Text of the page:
IARC

Usually an excellent source for science-based commentary, The Conversation recently published, to put it charitably, a questionable article about the dangers of the weedkiller glyphosate. What did the authors get wrong? Almost everything.
As we’re in the midst of a reevaluation of whether the Virology Laboratory in Wuhan, China was the true source of the Covid-19 virus that caused the pandemic, a theory which the World Health Organization (WHO), many U.S. scientists, and the media rejected for over a year’s time, there is another issue that warrants a complete reexamination: The International Agency for Research on Cancer’s (IARC’s) assessment of glyphosate. 
The recent excellent article by Josh Bloom, “NYC Pol Uses Phony Cancer Scare & ‘Children’ to Ban Glyphosate in Parks,” talks about the scare tactics used by a council member in New York to ban glyphosate (Roundup) from city parks. I’m taking a deeper dive looking at how the WHO’s International Agency for Research on Cancer (IARC) and our EPA determine whether or not glyphosate causes cancer. A flawed process leads to flawed science, which like radioactivity – stays around forever!
A seemingly simple, seemingly non-controversial story from a local news outlet in New York talks about efforts to ban glyphosate (aka Roundup) from the city's parks and public places. But if you dig a little, the facts change. Plenty.
In the age of "Facebook science," the weight of evidence must compete with powerful popular narratives. Can common sense help? Let's take a look.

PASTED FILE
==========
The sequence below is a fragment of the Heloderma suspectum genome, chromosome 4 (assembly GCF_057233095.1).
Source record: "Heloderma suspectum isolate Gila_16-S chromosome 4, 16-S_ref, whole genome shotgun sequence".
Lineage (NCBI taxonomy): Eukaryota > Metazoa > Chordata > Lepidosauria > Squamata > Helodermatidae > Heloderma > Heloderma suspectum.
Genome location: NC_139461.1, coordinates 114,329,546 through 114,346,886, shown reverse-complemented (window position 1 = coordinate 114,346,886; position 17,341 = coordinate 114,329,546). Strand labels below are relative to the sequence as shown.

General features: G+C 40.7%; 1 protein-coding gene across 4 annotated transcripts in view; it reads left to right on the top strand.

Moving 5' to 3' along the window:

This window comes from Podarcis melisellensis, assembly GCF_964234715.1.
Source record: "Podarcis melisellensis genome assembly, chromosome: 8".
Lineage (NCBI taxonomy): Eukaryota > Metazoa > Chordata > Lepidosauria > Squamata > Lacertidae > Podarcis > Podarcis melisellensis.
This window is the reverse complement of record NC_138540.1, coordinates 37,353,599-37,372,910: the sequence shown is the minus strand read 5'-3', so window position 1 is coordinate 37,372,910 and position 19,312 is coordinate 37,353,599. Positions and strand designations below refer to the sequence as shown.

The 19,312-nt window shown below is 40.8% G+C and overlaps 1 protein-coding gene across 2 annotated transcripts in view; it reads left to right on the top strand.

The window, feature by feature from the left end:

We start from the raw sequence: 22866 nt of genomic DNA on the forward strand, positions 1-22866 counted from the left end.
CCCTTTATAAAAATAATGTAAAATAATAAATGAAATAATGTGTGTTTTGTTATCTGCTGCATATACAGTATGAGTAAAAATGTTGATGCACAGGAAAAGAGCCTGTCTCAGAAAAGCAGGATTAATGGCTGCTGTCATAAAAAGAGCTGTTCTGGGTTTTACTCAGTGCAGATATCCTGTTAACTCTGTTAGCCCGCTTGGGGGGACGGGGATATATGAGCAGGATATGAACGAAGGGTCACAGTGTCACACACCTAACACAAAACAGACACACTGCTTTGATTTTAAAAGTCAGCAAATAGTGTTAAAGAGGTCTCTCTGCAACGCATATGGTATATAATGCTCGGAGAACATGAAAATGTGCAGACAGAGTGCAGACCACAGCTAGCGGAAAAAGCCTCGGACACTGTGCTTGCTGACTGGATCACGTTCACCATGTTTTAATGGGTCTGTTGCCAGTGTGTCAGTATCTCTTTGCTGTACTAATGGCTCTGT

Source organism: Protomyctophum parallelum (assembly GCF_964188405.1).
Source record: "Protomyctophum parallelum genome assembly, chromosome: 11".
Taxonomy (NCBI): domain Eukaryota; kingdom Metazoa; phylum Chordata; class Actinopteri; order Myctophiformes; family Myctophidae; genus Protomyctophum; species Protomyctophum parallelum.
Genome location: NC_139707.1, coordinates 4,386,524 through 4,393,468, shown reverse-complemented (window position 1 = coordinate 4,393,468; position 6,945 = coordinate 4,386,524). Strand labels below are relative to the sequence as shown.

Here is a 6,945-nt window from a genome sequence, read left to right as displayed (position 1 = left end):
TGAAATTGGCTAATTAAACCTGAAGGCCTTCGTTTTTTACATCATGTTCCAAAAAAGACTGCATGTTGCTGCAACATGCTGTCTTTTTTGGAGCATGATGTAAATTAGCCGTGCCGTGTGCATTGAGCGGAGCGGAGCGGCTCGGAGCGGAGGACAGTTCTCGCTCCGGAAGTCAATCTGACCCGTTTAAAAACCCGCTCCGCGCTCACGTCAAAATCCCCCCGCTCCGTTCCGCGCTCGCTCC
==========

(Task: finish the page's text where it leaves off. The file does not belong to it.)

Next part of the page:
Sometimes facts beat hype. This week was one of those times. The EPA, after years of compiling and evaluating data, declared that it would not approve labels for the herbicide glyphosate that contained a cancer warning. This puts the U.S. agency in direct opposition to California's absurd Proposition 65, which would require a cancer warning label on the chemical -- even though it would be incorrect. The U.S. now joins a dozen other countries that have already determined glyphosate is safe as used.
Not that any of this matters to the people who get paid to lie about biotechnology. But to those activists, the scientific consensus on glyphosate is simply evidence of a gigantic Monsanto-led conspiracy. That would somehow involve the U.S. EPA, the European Food Safety Authority, the World Health Organization -- and now Brazil's national health agency, all of which agree that glyphosate doesn't cause cancer. 
http://monographs.iarc.fr/ENG/Classification/With much fanfare, the International Agency for Research on Cancer announced that hot beverages are carcinogenic. But a new study shows that tea is not a culprit. 
The glyphosate scandal involving the International Agency for Research on Cancer has severely – and perhaps irreparably – damaged the reputation of the World Health Organization. Sixteen scientists contacted by Reuters refused to answer any questions about the glyphosate document. That's not how science operates; that's how Fight Club operates.
In Part 1, we looked at some very strange science coming from the International Agency for Research on Cancer. Here, we examine some possible reasons for an apparent intentional omission of crucial data, which led to the misclassification of glyphosate as a "probable carcinogen." Looks like IARC knew this, but misclassified it anyway.
Another agenda-driven group is at it again, this time using our kids' school lunches for its own purposes. The vegetarian-centric Physicians Committee for Responsible Medicine is suing California schools. The group wants to have processed meats removed from students' lunches – a move that's less about health and more about pushing its agenda. 
In June, we were besieged with headlines stating that hot drinks cause cancer. It was all due to a letter from the International Agency for Research on Cancer, the same letter that overturned its long-standing claim that coffee causes cancer. The bottom line: IARC is confusing. So this holiday season, go ahead and have your coffee -- as hot as you like it.